Exemplary items which may be used with the method include ducts, pipes, electrical conduits, cables, walls, trenching, fencing, curb and gutter, and the like, as well as any other linear item which experiences at least one angle change. As previously described, fittings are employed to connect or join items. Fittings may comprise any element capable of joining two or more of the same or different items, and may include, for example, elbows, "Tee" fittings, lateral fittings, tap fittings, wye fittings, conduit connectors, wall connectors, and the like. Another feature of the method is the determination of any peripherals that are needed to install the items in a building. For example, the processor may determine the number and/or type of connectors, hangers, liners, treatments, insulation, and the like that will be needed to install the items so that this information may be included in the bid.
One particularly important aspect of the invention is the automatic selection of the fitting type based on certain criteria. For example, the type of fitting may be automatically selected based on a change of elevation between the two items. When experiencing a change of elevation, the processor will preferably select a pair of fittings and a third item which connects the two items. As another example, the type of fitting may be selected based on a change of dimension between the two items. As still another example, the type of fitting may be selected based on a change of angle between two items. As a further example, in some cases it will be desirable to join more than two items. In such a case, the processor will determine the type of fitting based on the number of items to be joined together.
In another aspect of the method, an indicator, such as a circle or a square, will be displayed on the display screen at a location where the fitting is to be included. In this way, the location will be highlighted to let the user know where fittings will be needed. Such indicators will be removed from the screen or altered, e.g. by a color or a shape change, once the appropriate items which are to be joined by the fitting are entered into the processor and the processor has selected the fitting.
In some cases, it will be desirable to add another item to an existing fitting. The method of the invention allows a user to enter into the processor information indicating that a third items is to be joined to the fitting. Based on this information, the processor selects a modified fitting for the three items.
In another aspect of the method, the bid amount is further based on labor costs required to install the items and the fittings. The processor is employed to calculate the labor costs so that this information is automatically included in the bid. In a further aspect, the labor costs may be adjusted based on the height of the items from a floor of the building. This feature allows for a more accurate labor estimate since the amount of labor may vary depending upon the relative height of installment.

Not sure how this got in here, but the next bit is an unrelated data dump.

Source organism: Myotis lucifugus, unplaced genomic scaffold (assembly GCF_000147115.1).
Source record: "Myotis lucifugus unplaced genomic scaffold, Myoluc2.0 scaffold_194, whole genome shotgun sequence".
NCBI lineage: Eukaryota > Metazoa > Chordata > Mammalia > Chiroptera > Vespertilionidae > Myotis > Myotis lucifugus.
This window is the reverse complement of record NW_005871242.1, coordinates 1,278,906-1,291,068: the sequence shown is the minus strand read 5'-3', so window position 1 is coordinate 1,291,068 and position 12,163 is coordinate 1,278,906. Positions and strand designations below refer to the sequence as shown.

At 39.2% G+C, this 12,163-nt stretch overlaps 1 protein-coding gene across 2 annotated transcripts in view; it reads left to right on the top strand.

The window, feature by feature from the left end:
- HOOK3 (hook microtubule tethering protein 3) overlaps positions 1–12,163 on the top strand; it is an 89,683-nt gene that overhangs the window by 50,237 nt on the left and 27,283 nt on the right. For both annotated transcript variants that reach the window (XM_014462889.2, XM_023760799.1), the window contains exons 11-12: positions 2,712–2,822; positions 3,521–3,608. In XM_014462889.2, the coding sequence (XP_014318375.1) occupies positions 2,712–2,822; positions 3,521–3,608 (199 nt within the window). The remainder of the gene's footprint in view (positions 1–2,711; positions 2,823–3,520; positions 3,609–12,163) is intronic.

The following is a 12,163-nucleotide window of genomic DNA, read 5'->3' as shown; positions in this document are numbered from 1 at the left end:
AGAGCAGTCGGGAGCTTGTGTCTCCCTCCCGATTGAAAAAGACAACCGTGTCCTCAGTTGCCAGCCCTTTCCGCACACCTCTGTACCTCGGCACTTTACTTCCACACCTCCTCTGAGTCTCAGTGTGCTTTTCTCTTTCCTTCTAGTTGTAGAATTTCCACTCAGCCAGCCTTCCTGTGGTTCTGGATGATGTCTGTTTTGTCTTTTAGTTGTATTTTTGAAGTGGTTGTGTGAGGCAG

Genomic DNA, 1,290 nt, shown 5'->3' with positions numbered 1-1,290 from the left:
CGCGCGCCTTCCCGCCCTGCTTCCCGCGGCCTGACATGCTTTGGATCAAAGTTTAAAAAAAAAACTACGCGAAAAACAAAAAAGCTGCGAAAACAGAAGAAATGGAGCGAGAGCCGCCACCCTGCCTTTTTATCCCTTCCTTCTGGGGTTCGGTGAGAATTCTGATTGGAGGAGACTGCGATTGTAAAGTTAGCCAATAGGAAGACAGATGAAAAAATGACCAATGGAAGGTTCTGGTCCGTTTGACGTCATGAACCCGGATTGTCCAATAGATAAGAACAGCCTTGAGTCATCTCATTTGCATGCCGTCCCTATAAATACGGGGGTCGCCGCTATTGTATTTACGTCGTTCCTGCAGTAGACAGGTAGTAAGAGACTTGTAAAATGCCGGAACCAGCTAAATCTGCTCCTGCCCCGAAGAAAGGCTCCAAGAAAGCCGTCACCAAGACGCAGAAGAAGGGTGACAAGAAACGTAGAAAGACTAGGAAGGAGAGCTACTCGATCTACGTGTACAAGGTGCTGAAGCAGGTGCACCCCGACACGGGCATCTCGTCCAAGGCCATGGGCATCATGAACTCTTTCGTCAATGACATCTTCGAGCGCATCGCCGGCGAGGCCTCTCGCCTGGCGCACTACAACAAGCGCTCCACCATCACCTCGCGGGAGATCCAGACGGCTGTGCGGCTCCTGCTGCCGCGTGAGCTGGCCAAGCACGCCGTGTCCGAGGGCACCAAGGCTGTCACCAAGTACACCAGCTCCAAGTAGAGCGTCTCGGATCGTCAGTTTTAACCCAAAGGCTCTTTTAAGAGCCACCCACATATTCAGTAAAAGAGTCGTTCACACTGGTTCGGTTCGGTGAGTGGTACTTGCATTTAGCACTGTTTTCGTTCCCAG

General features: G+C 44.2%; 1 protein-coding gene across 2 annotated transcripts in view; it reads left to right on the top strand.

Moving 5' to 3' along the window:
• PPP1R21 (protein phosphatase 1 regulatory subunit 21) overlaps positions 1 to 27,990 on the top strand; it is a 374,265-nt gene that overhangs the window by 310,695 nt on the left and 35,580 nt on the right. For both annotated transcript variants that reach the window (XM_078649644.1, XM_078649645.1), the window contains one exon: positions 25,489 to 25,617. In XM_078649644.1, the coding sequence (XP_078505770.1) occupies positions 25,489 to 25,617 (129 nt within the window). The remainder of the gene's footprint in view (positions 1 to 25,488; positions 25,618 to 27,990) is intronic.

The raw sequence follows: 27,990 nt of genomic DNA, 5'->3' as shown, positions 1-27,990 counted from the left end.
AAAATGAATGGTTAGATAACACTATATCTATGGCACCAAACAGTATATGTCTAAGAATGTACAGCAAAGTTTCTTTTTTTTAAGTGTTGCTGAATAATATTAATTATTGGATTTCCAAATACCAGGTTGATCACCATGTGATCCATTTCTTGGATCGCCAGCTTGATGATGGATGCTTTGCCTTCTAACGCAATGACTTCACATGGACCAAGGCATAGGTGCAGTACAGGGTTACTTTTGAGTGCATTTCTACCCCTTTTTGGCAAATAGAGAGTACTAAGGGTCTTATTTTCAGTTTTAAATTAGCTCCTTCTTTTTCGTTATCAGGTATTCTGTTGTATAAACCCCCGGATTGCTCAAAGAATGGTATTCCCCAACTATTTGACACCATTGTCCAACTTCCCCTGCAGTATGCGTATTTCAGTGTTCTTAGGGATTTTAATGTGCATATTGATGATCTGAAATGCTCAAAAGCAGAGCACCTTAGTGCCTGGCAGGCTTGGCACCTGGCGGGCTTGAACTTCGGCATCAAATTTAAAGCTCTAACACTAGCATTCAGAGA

In still another aspect, the fitting is selected from a list of fittings that are stored in the computer based the entered characteristics. In yet another aspect, the method allows a user to enter additional items simply by moving the entry device near additional items on the drawings to transfer information identifying characteristics of the additional items into the processor. With this information, the processor will select the appropriate new fitting or modify an existing fitting.
In one particularly preferable aspect, the method will tailor the project so that only standard sized sections will be used to fabricate each item. This may be done, for example, by modifying the length of the fitting to accommodate the standard size section lengths.
The invention further provides an exemplary estimating system which comprises at least one drawing having various items to be included within an estimate. The system further includes a computer having a display screen, an entry device and a processor coupled to the display screen and the entry device. With this arrangement, the entry device may be employed to transfer information identifying characteristics of the various items from the drawing to the processor. In this way, the processor may select a fitting for connecting at least two items which have been entered into the processor.
The entry device employed by the system may comprise any one of, or a combination of, various entry devices such as a keyboard, mouse or a digitizer to directly read information from the drawing. Such entry devices allow various identifying characteristics, such as the cross sectional size and shape of the items to be entered in various ways. In one particularly preferably aspect, the identifying characteristics comprise the lengths and relative positions of the items. These characteristics are transferred by placing the drawing onto a digitizing tablet and moving a pointer near two ends of the item. This may be accomplished, for example, by providing each item with end points so that the pointer may be passed over the end points to transfer the lengths and positions of the items to the processor.
Another feature of the system is that it may be configured to produce an image of the items on the display screen in real time as they are transferred to the processor from the drawing. This allows the user to rapidly visualize what has been input. Further, the processor may be configured to produce a written description of the items and the fittings on the display screen.